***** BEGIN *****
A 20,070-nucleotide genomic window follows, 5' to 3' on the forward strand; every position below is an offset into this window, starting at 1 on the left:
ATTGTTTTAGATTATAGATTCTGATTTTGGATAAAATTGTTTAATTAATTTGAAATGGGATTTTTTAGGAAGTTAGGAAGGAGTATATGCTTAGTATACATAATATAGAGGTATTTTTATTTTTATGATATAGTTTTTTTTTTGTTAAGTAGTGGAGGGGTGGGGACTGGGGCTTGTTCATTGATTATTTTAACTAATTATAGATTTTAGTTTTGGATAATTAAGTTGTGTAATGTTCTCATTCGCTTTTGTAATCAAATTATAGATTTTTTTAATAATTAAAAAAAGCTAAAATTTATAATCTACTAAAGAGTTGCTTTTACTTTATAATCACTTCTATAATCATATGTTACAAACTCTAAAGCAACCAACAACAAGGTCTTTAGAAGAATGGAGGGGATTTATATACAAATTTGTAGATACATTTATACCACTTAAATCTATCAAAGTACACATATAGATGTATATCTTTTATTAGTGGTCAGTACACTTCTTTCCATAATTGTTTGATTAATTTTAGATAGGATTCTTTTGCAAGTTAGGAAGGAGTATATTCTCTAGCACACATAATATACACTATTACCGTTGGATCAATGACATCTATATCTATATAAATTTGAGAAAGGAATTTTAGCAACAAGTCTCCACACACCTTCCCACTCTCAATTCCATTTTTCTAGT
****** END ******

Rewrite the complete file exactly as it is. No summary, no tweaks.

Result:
A 20,070-nucleotide genomic window follows, 5' to 3' on the forward strand; every position below is an offset into this window, starting at 1 on the left:
ATTGTTTTAGATTATAGATTCTGATTTTGGATAAAATTGTTTAATTAATTTGAAATGGGATTTTTTAGGAAGTTAGGAAGGAGTATATGCTTAGTATACATAATATAGAGGTATTTTTATTTTTATGATATAGTTTTTTTTTTGTTAAGTAGTGGAGGGGTGGGGACTGGGGCTTGTTCATTGATTATTTTAACTAATTATAGATTTTAGTTTTGGATAATTAAGTTGTGTAATGTTCTCATTCGCTTTTGTAATCAAATTATAGATTTTTTTAATAATTAAAAAAAGCTAAAATTTATAATCTACTAAAGAGTTGCTTTTACTTTATAATCACTTCTATAATCATATGTTACAAACTCTAAAGCAACCAACAACAAGGTCTTTAGAAGAATGGAGGGGATTTATATACAAATTTGTAGATACATTTATACCACTTAAATCTATCAAAGTACACATATAGATGTATATCTTTTATTAGTGGTCAGTACACTTCTTTCCATAATTGTTTGATTAATTTTAGATAGGATTCTTTTGCAAGTTAGGAAGGAGTATATTCTCTAGCACACATAATATACACTATTACCGTTGGATCAATGACATCTATATCTATATAAATTTGAGAAAGGAATTTTAGCAACAAGTCTCCACACACCTTCCCACTCTCAATTCCATTTTTCTAGT